XOI-based ULT effects on AA metabolism. A Samples collected specially at 12 and 24 weeks of treatment showed significant alterations in aromatic AA, branched-chain AA, G-glutamyl AA. Green: indicates significant difference (p ≤ 0.05) between the groups shown, metabolite ratio of < 1.00. Light green: narrowly missed statistical cutoff for significance 0.05 < p < 0.10, metabolite ratio of < 1.00. Red: indicates significant difference (p ≤ 0.05) between the groups shown, metabolite ratio of ≥ 1.00. Light red: narrowly missed statistical cutoff for significance 0.05 < p < 0.10, metabolite ratio of ≥ 1.00. Blue: indicates significant (p ≤ 0.05) ANOVA. Light blue: indicates 0.05 < p < 0.10 ANOVA effect. B PCA at different time points using only microbiome-related metabolites. C Correlation between metabolites derived from AA that were significant at 12 weeks of ULT titration to target (Y-axis) and metabolites shown to predict microbiome diversity (X-axis). D Correlation between metabolites derived from AA that were not significant at 12 weeks of ULT titration to target (Y-axis) and metabolites shown to predict microbiome diversity (X-axis). Pearson correlation (r) in C and D with a cutoff value of 0.5. The orange color indicates a positive correlation > 0.5, and the dark blue indicates negative correlation ≤0.5
XOI-based ULT effects in lipolysis. A Samples collected at 24 weeks of treatment showed significant alterations in medium chain FAs and long chain FAs. Green: indicates significant difference (p ≤ 0.05) between the groups shown, metabolite ratio of < 1.00. Light green: narrowly missed statistical cutoff for significance 0.05 < p < 0.10, metabolite ratio of < 1.00. Red: indicates significant difference (p ≤ 0.05) between the groups shown, metabolite ratio of ≥1.00. Light red: narrowly missed statistical cutoff for significance 0.05 < p < 0.10, metabolite ratio of ≥ 1.00. Blue: indicates significant (p ≤ 0.05) ANOVA. Light blue: indicates 0.05 < p < 0.10 ANOVA effect. B Free FA release into the media over 30 min following administration of 10 μM CL-316,243 [32] or vehicle control to 3T3-L1 adipocytes pretreated with febuxostat (F, 50 μM) and/or colchicine (C, 10 nM) for 72 h. C TNF treatment at 17 ng/mL was administered for 36 h before the addition of febuxostat (50 μM) and/or colchicine 10 nM. Lipolysis was assessed 72 h later by measuring free FA secreted into the cell culture media over 60 min. Data in B and C presented as mean ± SEM. #p < 0.05, by Holm-Sidak post hoc test after significant 2-way ANOVA for the control versus CL (B) or TNF (C) treated groups, within vehicle, F, C, or F and C treated group. *p < 0.05, by Holm-Sidak post hoc test after significant 2-way ANOVA for the vehicle versus F, C, or F and C treated groups, within CL (B) or TNF (C) treated group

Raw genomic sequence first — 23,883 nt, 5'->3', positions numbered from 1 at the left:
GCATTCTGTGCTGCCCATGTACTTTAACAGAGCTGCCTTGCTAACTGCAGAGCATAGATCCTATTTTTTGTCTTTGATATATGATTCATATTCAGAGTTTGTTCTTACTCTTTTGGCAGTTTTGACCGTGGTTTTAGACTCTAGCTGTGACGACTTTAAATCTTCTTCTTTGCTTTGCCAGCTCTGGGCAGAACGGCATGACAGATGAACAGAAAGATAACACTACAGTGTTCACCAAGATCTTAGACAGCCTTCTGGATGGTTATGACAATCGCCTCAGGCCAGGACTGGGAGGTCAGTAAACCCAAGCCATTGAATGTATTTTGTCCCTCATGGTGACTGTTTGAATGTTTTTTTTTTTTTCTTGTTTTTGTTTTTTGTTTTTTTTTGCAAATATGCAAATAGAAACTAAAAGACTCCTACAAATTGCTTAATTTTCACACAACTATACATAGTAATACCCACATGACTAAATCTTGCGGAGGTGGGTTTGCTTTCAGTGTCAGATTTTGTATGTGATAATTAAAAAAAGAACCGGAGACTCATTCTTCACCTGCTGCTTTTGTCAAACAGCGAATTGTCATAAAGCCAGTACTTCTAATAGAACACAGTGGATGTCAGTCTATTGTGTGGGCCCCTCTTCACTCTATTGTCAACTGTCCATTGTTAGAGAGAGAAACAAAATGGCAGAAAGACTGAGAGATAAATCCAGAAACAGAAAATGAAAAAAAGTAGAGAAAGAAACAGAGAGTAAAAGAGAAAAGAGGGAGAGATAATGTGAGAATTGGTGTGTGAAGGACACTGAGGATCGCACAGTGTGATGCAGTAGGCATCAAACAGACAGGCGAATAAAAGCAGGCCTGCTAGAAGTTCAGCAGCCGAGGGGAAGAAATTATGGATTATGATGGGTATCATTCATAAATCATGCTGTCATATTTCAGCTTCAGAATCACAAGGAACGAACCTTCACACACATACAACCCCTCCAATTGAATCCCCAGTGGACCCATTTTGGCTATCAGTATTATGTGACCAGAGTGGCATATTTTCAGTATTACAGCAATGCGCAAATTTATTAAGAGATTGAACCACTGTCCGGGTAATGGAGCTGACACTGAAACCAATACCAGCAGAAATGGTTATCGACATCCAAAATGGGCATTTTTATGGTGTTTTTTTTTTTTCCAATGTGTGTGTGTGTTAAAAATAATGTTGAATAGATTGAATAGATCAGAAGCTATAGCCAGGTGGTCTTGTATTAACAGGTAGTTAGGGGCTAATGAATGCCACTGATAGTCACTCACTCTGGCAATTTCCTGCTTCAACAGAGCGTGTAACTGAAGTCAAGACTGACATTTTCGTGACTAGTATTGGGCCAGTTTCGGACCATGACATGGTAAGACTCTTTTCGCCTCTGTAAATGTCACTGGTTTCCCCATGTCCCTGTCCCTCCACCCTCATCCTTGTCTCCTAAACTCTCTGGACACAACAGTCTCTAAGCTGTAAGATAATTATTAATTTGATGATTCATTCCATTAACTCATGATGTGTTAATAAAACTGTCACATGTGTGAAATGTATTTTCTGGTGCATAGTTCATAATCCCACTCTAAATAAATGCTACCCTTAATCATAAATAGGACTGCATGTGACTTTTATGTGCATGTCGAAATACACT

XOI-based ULT effects on FA metabolism. A PLS-DA separation between patients with different pattern of FA levels after ULT therapy: 17 patients did not decrease FA [1], and 17 patients significantly decreased FA [2]. B The variables important in projection (VIP) in discriminate both groups, where a VIP score ≥ 1 was considered as important. C Characteristics of patients in both clusters. Continuous variables were expressed as mean ± standard deviation (SD) and categorical variables as number (N) and percentage
Article